Kid Inventors’ Day is celebrated annually on January 17th, the birthday of Benjamin Franklin. When he was only 12 years old, Franklin invented the very first swimming flippers! Did you know that Braille, a reading and writing alphabet developed especially for the blind, was also invented by a child?
The great thing about children is that they don’t adhere to rules about how something is “supposed to be”, so their urge to explore and experiment is high. Creativity is all around us. Kid Inventors’ Day encourages children to use their creativity to come up with solutions and ideas. Inventions often occur in response to a problem. Asking students to solve a problem is one way to encourage creativity in the classroom.
At age 16, George Nissen invented the trampoline after he observed trapeze artists use their safety nets as a tool to rebound and perform additional gymnastic feats. In a brilliant revelation, he realized that this would be a fantastic training tool for gymnastics coaches and students. The result? The invention of the trampoline as we know it today!
1. Creative with food waste
Roughly a third of the world’s food – about 1.3 billions tons a year – is wasted. In the Netherlands alone, an average of 24 kilos of food per person is wasted per year, so designers at the Willem de Koning Academy came up with a partial solution to this problem. They use existing technology to make candy and ‘leather’ bags from fruit that would otherwise be thrown away. Learn about this innovation in this video about Fruitleather Rotterdam. Of course, there could be other ways to use fruit leather. What will your students come up with?
2. Repurposing old clothes
The mountain of wasted old clothes is growing. Less than one percent of all clothing discarded worldwide is made into new clothing. 13 percent is recycled and made into stuffing for mattresses (down-cycling), but most of it goes into landfills or the incinerator. Learn more about clothing waste by watching this video by the BBC.
Nicole Mclaughlin is a fashion designer who up-cycles fashion items. For example, she designed an arm sling from old North Face jackets and a suitcase from old shoes. View the creative designs of Nicole McLaughlin.
3. Inventing fantasy animals
Eating less meat is beneficial to your health and the environment. More and more meat alternatives have appeared on the market in recent years. Consider, for example, the vegetarian smoked sausage. Cultured meat is also a development in full swing. Meat alternatives are made to look and taste like existing animals and existing meats. This involves imitating the textures, flavors and shapes of meat that people are familiar with. Marije Vogelzang is a Dutch food designer who has studied this phenomenon. Why do we actually cling to these meat shapes and not invent our own fantasy animals for our vegetarian meat? You can find more information about Marije Vogelzang’s faked meat project here. What do your students think vegetarian meat should look, smell and taste like?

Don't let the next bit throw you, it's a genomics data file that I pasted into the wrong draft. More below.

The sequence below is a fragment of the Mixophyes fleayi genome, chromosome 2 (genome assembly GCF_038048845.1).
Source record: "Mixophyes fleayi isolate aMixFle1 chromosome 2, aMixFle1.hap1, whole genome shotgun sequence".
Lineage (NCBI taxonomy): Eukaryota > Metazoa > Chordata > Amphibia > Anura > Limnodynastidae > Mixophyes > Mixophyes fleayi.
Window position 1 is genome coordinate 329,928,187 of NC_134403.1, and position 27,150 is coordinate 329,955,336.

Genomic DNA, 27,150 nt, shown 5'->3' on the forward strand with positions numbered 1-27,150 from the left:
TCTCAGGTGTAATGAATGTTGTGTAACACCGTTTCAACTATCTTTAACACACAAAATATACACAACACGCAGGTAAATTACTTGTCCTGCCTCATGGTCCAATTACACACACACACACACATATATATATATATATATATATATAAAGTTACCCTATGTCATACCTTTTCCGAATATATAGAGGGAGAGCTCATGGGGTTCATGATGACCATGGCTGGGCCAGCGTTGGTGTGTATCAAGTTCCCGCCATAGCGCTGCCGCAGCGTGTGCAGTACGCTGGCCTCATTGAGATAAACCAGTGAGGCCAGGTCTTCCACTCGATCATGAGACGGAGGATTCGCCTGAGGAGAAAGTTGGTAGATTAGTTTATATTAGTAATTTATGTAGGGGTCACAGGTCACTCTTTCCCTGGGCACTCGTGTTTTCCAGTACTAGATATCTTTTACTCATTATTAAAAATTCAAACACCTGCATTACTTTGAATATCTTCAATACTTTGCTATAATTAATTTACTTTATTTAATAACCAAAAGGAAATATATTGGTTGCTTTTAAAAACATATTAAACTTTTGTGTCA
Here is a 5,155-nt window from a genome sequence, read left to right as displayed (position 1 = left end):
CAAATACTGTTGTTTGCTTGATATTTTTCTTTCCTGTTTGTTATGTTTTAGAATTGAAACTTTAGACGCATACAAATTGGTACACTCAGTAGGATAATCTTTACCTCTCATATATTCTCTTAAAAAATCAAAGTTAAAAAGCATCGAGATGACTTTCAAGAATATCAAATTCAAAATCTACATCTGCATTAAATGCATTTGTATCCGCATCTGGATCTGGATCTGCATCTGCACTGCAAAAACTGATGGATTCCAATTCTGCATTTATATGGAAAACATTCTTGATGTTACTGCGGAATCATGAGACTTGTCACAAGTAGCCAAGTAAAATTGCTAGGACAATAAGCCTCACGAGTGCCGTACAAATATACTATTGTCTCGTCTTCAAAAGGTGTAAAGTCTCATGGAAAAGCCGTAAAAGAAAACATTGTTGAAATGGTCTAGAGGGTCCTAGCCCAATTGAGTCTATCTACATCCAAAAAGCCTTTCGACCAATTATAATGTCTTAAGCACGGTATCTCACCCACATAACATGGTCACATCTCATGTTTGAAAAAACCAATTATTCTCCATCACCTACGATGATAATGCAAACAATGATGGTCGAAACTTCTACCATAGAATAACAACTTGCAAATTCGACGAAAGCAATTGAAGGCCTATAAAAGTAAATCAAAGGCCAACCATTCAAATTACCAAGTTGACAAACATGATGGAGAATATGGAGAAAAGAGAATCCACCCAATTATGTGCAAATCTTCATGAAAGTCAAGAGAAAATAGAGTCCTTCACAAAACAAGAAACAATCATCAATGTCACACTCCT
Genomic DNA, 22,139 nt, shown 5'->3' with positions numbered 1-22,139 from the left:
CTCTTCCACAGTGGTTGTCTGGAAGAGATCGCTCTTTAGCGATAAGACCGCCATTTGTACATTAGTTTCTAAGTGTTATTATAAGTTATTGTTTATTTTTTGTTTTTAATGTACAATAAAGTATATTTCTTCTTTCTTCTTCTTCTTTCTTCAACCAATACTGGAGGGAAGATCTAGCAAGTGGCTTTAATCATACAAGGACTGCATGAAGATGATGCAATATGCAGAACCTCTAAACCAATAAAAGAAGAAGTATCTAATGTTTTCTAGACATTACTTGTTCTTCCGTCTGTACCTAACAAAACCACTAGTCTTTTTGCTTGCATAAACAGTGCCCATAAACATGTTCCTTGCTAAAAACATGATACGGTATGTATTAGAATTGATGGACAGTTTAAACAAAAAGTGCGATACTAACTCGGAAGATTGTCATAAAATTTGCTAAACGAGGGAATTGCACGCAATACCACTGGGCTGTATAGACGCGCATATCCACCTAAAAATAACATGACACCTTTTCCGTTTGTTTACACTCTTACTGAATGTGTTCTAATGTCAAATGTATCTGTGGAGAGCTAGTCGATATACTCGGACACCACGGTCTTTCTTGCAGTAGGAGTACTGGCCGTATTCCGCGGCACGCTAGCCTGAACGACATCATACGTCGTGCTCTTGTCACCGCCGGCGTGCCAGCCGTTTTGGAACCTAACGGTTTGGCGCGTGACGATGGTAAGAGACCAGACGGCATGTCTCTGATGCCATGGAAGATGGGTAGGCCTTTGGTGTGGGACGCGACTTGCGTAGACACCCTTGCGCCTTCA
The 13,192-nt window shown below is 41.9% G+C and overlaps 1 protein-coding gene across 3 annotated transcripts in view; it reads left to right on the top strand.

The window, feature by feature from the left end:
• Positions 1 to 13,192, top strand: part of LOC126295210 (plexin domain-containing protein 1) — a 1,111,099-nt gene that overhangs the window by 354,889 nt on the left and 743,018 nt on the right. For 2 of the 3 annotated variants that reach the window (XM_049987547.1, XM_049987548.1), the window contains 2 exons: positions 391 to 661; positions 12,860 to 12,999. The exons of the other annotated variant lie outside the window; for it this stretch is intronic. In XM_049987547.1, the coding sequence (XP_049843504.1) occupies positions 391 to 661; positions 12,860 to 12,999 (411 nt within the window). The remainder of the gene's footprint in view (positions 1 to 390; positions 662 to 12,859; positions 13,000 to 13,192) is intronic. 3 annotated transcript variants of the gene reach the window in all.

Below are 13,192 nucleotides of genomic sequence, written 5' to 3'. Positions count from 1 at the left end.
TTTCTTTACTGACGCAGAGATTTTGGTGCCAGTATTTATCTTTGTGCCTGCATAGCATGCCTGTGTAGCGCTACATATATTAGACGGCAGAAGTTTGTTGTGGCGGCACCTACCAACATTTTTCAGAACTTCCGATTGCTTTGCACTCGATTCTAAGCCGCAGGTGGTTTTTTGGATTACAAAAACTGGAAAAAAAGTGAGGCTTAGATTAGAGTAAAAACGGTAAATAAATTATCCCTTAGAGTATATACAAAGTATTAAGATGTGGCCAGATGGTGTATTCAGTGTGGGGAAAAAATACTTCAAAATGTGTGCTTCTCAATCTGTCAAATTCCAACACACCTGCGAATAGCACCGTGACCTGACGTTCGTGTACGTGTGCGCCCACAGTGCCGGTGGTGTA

4. Crafting with sounds and words
The Dutch band De Jeugd van tegenwoordig became famous for their song Watskeburt! (2005). The song was a direct attack on Dutch standard language as well as an ode to street language. The band is known for their creativity with sounds and words. In this song, they gave meaning to words that did not yet exist. New words are being invented and recorded in a dictionary at this moment. For example, have you heard of the beyoncé fly – a new species of horse fly? Researchers noticed the fly’s striking golden abdomen, which made them think of the singer Beyoncé. In 2015, the word “beyoncé fly” was added to the Dutch dictionary. It can be fun to play with sounds and words in class – try creating songs with simple melodies.
5. Energy innovations
The Netherlands, as well as other countries, is currently experiencing high inflation due to the current energy crisis. Energy is becoming more and more expensive and this is causing social problems. Therefore, we need to come up with innovative ideas for generating energy. A potato provides electricity, just like a battery. Make a potato clock with your class and find out which other fruits and vegetables provide energy. For inspiration watch this video.
We wish you a fun Kid Inventors’ Day! You can download the activities below. Don’t forget to share the results of the activities on social media and tag us!
Fill out the form to get detailed instructions for all 5 activities.
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